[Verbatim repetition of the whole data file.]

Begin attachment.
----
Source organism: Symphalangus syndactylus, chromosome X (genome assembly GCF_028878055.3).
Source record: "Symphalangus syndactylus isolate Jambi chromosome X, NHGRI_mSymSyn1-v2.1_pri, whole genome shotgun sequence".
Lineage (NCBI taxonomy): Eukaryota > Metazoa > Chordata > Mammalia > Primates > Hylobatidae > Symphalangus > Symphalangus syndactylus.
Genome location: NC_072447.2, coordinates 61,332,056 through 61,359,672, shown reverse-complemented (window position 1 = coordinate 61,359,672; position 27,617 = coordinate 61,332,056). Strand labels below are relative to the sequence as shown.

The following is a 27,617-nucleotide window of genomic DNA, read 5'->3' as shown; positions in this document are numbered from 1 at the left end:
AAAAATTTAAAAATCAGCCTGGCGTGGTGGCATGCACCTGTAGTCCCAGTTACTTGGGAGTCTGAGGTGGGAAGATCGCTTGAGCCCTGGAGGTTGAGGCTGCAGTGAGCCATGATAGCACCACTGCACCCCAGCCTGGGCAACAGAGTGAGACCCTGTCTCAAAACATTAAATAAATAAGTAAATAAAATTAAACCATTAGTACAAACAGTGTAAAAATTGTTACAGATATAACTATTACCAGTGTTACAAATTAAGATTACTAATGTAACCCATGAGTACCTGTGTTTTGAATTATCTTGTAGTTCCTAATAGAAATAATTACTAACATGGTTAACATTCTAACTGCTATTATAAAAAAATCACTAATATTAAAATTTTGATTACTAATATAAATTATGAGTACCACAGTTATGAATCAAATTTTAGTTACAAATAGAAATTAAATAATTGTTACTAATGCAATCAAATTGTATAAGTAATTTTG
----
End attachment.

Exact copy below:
Source organism: Symphalangus syndactylus, chromosome X (genome assembly GCF_028878055.3).
Source record: "Symphalangus syndactylus isolate Jambi chromosome X, NHGRI_mSymSyn1-v2.1_pri, whole genome shotgun sequence".
Lineage (NCBI taxonomy): Eukaryota > Metazoa > Chordata > Mammalia > Primates > Hylobatidae > Symphalangus > Symphalangus syndactylus.
Genome location: NC_072447.2, coordinates 61,332,056 through 61,359,672, shown reverse-complemented (window position 1 = coordinate 61,359,672; position 27,617 = coordinate 61,332,056). Strand labels below are relative to the sequence as shown.

The following is a 27,617-nucleotide window of genomic DNA, read 5'->3' as shown; positions in this document are numbered from 1 at the left end:
AAAAATTTAAAAATCAGCCTGGCGTGGTGGCATGCACCTGTAGTCCCAGTTACTTGGGAGTCTGAGGTGGGAAGATCGCTTGAGCCCTGGAGGTTGAGGCTGCAGTGAGCCATGATAGCACCACTGCACCCCAGCCTGGGCAACAGAGTGAGACCCTGTCTCAAAACATTAAATAAATAAGTAAATAAAATTAAACCATTAGTACAAACAGTGTAAAAATTGTTACAGATATAACTATTACCAGTGTTACAAATTAAGATTACTAATGTAACCCATGAGTACCTGTGTTTTGAATTATCTTGTAGTTCCTAATAGAAATAATTACTAACATGGTTAACATTCTAACTGCTATTATAAAAAAATCACTAATATTAAAATTTTGATTACTAATATAAATTATGAGTACCACAGTTATGAATCAAATTTTAGTTACAAATAGAAATTAAATAATTGTTACTAATGCAATCAAATTGTATAAGTAATTTTG